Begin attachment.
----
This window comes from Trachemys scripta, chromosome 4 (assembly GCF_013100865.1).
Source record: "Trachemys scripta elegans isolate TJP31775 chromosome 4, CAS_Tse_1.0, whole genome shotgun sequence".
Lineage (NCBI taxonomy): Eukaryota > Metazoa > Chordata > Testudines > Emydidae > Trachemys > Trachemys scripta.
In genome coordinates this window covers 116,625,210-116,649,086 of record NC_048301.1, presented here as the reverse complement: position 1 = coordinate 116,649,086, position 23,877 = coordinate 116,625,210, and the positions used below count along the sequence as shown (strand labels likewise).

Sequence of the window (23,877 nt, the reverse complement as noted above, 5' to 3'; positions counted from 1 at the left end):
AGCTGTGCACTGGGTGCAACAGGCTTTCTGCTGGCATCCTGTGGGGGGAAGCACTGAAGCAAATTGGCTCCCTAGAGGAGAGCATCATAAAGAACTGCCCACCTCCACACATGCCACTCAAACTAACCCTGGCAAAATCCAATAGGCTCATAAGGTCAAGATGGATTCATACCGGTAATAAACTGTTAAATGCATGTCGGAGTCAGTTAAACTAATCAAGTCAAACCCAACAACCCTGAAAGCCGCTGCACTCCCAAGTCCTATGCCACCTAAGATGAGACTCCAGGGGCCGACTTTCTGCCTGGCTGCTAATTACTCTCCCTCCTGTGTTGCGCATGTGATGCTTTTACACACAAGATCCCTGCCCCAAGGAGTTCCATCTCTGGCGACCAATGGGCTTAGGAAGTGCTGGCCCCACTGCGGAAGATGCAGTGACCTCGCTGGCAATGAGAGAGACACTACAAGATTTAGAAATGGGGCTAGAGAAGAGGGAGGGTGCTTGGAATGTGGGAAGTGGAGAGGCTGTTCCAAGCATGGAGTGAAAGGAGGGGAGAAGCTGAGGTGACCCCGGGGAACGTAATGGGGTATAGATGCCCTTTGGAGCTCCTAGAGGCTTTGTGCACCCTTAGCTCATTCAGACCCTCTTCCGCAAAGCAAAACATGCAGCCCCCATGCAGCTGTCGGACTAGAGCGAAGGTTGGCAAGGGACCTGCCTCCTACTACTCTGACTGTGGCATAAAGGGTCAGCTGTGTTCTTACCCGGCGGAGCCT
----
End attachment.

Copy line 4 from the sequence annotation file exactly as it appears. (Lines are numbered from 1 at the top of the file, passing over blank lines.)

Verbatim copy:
In genome coordinates this window covers 116,625,210-116,649,086 of record NC_048301.1, presented here as the reverse complement: position 1 = coordinate 116,649,086, position 23,877 = coordinate 116,625,210, and the positions used below count along the sequence as shown (strand labels likewise).